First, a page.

Source: (2009) Virginia Journal of International Law. 50(1): 107-162.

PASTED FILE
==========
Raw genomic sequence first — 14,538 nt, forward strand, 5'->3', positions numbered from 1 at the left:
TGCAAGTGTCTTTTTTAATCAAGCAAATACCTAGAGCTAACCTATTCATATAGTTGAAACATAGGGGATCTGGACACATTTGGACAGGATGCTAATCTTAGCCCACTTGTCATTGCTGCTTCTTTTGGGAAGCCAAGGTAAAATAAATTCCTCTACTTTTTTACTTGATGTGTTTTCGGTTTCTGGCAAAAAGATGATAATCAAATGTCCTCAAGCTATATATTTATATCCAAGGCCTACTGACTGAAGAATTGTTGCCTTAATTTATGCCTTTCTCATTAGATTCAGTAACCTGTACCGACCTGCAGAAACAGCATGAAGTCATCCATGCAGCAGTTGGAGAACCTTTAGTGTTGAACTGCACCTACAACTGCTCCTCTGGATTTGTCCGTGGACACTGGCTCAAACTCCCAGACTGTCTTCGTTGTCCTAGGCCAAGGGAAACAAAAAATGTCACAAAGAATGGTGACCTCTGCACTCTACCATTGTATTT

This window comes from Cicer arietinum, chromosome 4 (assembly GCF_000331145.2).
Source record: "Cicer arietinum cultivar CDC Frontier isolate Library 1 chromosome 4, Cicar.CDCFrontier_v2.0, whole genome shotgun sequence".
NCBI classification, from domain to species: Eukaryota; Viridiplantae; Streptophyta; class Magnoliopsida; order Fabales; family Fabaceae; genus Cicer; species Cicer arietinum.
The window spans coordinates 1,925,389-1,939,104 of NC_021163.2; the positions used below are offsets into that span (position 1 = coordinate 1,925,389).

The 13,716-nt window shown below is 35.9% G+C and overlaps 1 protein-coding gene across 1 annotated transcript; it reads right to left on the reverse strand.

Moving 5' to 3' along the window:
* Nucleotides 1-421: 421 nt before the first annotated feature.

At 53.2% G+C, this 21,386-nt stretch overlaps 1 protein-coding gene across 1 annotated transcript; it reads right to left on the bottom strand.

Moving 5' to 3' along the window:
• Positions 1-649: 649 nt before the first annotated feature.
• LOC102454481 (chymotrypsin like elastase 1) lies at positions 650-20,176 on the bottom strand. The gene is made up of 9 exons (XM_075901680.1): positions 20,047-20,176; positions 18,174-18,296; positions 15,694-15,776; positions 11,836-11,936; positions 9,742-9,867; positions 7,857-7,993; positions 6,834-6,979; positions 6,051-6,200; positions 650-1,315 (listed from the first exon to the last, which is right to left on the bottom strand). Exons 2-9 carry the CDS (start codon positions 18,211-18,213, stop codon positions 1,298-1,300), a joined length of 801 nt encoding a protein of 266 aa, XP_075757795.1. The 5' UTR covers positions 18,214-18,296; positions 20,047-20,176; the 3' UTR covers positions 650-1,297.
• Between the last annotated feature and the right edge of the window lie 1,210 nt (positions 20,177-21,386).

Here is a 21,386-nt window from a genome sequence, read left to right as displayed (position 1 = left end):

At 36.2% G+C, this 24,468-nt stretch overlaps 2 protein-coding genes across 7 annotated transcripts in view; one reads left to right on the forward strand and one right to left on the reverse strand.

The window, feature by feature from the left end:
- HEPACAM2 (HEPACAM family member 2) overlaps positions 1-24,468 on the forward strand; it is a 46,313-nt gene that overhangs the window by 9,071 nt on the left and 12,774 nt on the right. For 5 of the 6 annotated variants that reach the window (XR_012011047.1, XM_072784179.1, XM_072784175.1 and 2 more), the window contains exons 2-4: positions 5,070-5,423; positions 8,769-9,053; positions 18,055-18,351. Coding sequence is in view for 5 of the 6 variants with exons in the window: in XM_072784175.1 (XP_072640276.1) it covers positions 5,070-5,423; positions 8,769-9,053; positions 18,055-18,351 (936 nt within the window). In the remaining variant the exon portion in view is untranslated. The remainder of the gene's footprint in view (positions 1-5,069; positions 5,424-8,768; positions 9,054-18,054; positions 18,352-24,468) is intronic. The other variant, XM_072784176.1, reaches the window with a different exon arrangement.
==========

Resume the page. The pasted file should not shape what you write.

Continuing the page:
In recent years, the government of Uganda has been engaged in peace talks with the rebel Lord's Resistance Army (LRA) to end the nation's devastating civil war. By most accounts, the talks have represented the best chance yet to realize a conclusive end to the twenty-year conflict, but negotiations have frequently stalled because of the still unresolved question of accountability for serious crimes.' In 2005, the International Criminal Court (ICC or Court) issued arrest warrants for a handful of LRA leaders accused of crimes against humanity and other grave offenses. Although it was Uganda that initially referred the matter to the ICC, the government later took the position that it would seek withdrawal of the ICC warrants if the accused agreed to undergo a traditional tribal justice ritual that requires a public confession and an apology without threat of incarceration. More recent developments in Uganda indicate a plan to supplement traditional justice with more formal court proceedings for those accused of the most serious crimes. (Excerpt).